Max Dunbar

I never thought about feminism when I was younger. I had a lot of vivid, contradictory ideas about capitalism, imperialism and war but I would probably have dismissed feminism as irrelevant identity politics. As I grow older, though, I become more and more feminist. Part of how I got there was by reading more widely and coming across, again and again, the oppression of women in other countries – for the most part religious.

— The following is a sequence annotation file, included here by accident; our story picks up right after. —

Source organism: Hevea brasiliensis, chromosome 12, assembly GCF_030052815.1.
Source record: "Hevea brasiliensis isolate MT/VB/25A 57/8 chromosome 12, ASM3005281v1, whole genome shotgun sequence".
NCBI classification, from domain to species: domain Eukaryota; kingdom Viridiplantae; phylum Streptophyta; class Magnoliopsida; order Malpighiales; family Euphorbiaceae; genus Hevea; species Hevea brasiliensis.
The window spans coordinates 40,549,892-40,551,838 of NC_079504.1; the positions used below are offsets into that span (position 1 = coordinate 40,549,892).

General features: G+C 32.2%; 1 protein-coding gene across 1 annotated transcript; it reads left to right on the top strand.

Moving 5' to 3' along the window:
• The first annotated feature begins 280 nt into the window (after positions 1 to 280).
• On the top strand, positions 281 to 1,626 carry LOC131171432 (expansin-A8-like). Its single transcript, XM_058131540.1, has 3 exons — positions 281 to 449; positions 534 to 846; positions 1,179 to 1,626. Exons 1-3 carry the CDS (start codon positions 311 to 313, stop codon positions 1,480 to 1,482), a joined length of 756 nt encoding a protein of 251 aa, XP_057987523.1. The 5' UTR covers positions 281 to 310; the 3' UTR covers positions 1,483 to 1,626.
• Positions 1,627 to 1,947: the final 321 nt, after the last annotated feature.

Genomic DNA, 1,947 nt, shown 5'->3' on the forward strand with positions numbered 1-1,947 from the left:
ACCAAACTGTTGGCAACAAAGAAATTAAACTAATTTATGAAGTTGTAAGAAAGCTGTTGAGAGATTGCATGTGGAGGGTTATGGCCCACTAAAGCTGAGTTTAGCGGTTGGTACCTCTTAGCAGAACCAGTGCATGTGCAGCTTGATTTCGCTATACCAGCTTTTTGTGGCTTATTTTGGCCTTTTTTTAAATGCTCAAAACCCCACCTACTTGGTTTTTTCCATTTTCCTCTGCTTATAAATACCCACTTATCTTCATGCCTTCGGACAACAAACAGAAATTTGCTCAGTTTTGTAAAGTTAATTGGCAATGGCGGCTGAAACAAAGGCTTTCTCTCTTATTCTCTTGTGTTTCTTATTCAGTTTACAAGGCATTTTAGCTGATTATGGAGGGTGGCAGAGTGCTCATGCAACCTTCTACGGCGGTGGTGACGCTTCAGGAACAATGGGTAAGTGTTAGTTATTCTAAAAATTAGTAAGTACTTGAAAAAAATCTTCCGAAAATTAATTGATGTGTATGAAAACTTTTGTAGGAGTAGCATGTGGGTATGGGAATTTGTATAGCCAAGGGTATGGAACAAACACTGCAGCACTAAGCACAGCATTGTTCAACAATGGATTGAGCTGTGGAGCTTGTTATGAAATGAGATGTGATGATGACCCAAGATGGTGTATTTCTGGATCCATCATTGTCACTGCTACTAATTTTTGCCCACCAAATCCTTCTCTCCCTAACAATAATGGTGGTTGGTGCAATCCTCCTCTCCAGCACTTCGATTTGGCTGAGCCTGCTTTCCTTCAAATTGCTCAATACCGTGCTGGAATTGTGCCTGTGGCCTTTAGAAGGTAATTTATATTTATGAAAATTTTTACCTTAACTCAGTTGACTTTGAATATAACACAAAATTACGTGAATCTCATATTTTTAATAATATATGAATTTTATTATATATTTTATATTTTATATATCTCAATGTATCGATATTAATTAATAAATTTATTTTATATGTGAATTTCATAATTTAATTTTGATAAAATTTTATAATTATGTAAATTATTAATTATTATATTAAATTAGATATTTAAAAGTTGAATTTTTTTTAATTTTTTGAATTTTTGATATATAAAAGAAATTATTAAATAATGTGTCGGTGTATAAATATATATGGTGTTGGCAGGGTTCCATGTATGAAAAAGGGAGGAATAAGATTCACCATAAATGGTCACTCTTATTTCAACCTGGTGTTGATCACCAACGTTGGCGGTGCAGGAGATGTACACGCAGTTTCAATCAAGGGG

There were more subtle changes. I met women who had tried to starve themselves, under the influence of billboards and magazines telling them how to look. And the irony is that men are just as likely to become feminists as women, because we hang around with men and we hear the things men say when women aren’t around. Certain assumptions and attitudes kept recurring in the company of men, and the more I saw of this male groupthink the…

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